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Post Office Closures

Dáil Éireann Debate, Tuesday - 18 December 2018

Tuesday, 18 December 2018

Ceisteanna (48)

Timmy Dooley


48. Deputy Timmy Dooley asked the Minister for Communications, Climate Action and Environment the process to review decisions to close rural post offices undertaken by An Post; the number of reviews and successful reviews, respectively, which have been completed to date; and if he will make a statement on the matter. [53419/18]

Amharc ar fhreagra

Freagraí ó Béal (9 píosaí cainte) (Ceist ar Communications)

This is to ask the Minister for Communications, Climate Action and Environment the process to review decisions to close rural post offices undertaken by An Post; the number of reviews and successful reviews, respectively, which have been completed to date; and if he will make a statement on the matter.

Was there not a question to be answered before this one?

There was but the Deputy is not here to ask it.

That threw me as well.

An Post is a commercial State body with its own board. Decisions relating to the post office network are an operational matter for An Post. In the face of serious declines in the volume of mail and post office business, An Post faced growing losses and has had to undertake a major restructuring of its business to continue to be able to provide valuable services.

With post offices, An Post has agreed an exit arrangement where postmasters choose to retire. It has established a protocol which sets out how the company would facilitate the continued provision of post office services where this occurs. Its aim is to make as many post offices as possible viable. It takes account minimum service levels as well as a range of other issues. I understand that An Post has also set up an appeals mechanism. In the case of 45 of 51 appeals the independent reviewer upheld the decision of An Post. In five cases An Post reconsidered the decision and re-advertised the contract, while in one case the postmaster withdrew the resignation.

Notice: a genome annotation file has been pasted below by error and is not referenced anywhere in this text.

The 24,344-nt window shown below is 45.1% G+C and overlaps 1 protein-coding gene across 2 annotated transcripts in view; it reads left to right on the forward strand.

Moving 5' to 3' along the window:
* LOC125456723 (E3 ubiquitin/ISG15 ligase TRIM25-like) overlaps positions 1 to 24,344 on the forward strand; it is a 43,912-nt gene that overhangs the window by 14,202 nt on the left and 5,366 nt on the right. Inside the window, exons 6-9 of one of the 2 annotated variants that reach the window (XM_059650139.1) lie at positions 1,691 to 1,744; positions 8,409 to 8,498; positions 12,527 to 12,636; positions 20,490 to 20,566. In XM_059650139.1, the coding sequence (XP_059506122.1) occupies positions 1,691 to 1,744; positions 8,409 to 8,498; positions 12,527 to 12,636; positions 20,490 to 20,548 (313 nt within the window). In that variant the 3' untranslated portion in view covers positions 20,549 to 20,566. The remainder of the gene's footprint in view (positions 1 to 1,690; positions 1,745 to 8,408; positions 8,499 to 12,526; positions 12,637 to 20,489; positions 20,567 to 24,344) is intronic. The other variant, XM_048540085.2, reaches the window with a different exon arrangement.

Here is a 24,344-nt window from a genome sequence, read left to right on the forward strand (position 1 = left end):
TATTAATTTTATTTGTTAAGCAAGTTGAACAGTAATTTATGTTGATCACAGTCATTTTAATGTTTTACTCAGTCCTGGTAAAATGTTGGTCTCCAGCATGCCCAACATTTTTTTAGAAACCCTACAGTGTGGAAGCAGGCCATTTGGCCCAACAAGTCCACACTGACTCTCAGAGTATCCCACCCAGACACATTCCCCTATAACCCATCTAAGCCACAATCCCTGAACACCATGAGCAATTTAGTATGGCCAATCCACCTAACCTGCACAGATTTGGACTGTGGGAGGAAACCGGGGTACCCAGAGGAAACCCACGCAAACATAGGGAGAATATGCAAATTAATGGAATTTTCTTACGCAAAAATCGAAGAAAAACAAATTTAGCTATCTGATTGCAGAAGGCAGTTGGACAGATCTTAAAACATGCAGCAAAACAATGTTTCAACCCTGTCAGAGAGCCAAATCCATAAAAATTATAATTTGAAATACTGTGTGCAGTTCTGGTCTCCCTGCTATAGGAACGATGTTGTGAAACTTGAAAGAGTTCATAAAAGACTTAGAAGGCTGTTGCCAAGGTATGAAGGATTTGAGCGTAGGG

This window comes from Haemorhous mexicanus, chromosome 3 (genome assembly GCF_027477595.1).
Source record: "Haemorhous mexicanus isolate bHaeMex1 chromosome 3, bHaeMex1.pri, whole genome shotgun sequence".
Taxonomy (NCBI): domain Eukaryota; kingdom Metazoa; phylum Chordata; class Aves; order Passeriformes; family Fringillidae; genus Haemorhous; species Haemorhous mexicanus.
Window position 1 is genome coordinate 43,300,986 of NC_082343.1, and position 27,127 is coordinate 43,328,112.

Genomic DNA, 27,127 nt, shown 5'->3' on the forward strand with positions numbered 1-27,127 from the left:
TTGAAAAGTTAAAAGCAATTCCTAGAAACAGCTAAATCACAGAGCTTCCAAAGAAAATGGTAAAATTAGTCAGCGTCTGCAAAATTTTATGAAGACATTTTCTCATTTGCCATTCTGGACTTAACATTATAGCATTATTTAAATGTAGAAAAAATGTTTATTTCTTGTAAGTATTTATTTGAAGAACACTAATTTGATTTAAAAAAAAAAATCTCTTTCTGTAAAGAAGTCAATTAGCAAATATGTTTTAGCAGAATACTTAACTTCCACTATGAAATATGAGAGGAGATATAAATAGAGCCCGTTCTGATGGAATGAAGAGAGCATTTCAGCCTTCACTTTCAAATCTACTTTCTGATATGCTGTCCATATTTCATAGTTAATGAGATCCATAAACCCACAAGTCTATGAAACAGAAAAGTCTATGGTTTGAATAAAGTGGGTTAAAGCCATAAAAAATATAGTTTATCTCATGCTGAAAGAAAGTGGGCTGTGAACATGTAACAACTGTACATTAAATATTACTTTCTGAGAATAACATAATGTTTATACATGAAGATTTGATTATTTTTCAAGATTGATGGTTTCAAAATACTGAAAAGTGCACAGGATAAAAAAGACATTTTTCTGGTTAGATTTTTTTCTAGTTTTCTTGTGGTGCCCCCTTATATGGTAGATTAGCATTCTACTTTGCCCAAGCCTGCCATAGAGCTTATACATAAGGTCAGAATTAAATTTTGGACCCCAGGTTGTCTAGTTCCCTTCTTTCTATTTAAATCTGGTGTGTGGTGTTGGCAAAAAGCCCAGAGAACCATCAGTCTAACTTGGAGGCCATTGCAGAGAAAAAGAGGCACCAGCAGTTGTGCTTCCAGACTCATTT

A key element of An Post's strategy is to develop new business lines. This includes parcel delivery, financial services that include personal loans, and more recently it has considered options relating to mortgages. It has also committed to extending its opening times. The Government is supporting An Post in the delivery of its €150 million transformation programme, and the Government provided a €30 million loan to An Post to support the renewal of the post office network and the continued fulfilment of the five day per week delivery service. Government funding has also been allocated to a new so-called Digital Assist scheme being piloted in ten post offices, where post offices are kitted out to help citizens engage with Government services online. We are also looking at options to deliver Government services to those citizens who do not want to use or are unable to use services online. The findings of this work may be of use to An Post in the longer term.

An Post continues to experience very significant declines in mail volumes and its traditional retail business, yet it has managed to strengthen its financial performance significantly and maintain a network of 960 post offices and 1,600 post points.

I am familiar with quite a number of community groups around the country, including in my constituency, where people came together in the aftermath of the proposal to close a significant number of post offices. Of course there were some for whom the business and the level of transactions had gone so low that some communities accepted it was not possible to retain them. In many cases there was strong community representation and support to retain the services. The concern I have is there does not seem to have been an independent appraisal of the documentation or the proposals made. Very clearly some communities have demonstrated that their numbers and the criteria set out by An Post in the first instance were clearly met. The contracts should have been re-advertised and the demand and desire was there. Unfortunately, this so-called independent committee did not find in favour of the communities. There is a question over how a review group can be independent when it was effectively appointed by An Post in the first place. It would have been appropriate for the Department to have put in place an independent mechanism rather than rely on An Post.